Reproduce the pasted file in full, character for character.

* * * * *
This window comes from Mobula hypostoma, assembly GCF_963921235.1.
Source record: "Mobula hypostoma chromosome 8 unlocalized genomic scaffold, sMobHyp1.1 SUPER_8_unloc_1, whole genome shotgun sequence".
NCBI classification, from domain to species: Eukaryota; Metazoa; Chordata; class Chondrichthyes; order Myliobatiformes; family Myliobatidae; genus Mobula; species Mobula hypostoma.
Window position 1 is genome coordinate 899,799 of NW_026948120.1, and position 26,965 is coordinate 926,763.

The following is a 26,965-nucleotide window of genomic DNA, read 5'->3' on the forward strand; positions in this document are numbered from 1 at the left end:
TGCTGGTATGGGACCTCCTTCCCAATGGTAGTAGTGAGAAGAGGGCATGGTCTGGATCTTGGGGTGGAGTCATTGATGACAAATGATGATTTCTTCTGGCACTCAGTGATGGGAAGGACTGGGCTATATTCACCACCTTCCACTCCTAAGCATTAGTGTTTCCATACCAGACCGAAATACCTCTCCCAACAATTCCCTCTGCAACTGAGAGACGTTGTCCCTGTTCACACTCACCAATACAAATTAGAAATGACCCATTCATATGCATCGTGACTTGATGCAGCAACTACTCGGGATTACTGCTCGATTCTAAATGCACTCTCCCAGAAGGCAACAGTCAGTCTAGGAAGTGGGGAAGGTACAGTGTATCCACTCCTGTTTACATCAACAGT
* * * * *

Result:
This window comes from Mobula hypostoma, assembly GCF_963921235.1.
Source record: "Mobula hypostoma chromosome 8 unlocalized genomic scaffold, sMobHyp1.1 SUPER_8_unloc_1, whole genome shotgun sequence".
NCBI classification, from domain to species: Eukaryota; Metazoa; Chordata; class Chondrichthyes; order Myliobatiformes; family Myliobatidae; genus Mobula; species Mobula hypostoma.
Window position 1 is genome coordinate 899,799 of NW_026948120.1, and position 26,965 is coordinate 926,763.

The following is a 26,965-nucleotide window of genomic DNA, read 5'->3' on the forward strand; positions in this document are numbered from 1 at the left end:
TGCTGGTATGGGACCTCCTTCCCAATGGTAGTAGTGAGAAGAGGGCATGGTCTGGATCTTGGGGTGGAGTCATTGATGACAAATGATGATTTCTTCTGGCACTCAGTGATGGGAAGGACTGGGCTATATTCACCACCTTCCACTCCTAAGCATTAGTGTTTCCATACCAGACCGAAATACCTCTCCCAACAATTCCCTCTGCAACTGAGAGACGTTGTCCCTGTTCACACTCACCAATACAAATTAGAAATGACCCATTCATATGCATCGTGACTTGATGCAGCAACTACTCGGGATTACTGCTCGATTCTAAATGCACTCTCCCAGAAGGCAACAGTCAGTCTAGGAAGTGGGGAAGGTACAGTGTATCCACTCCTGTTTACATCAACAGT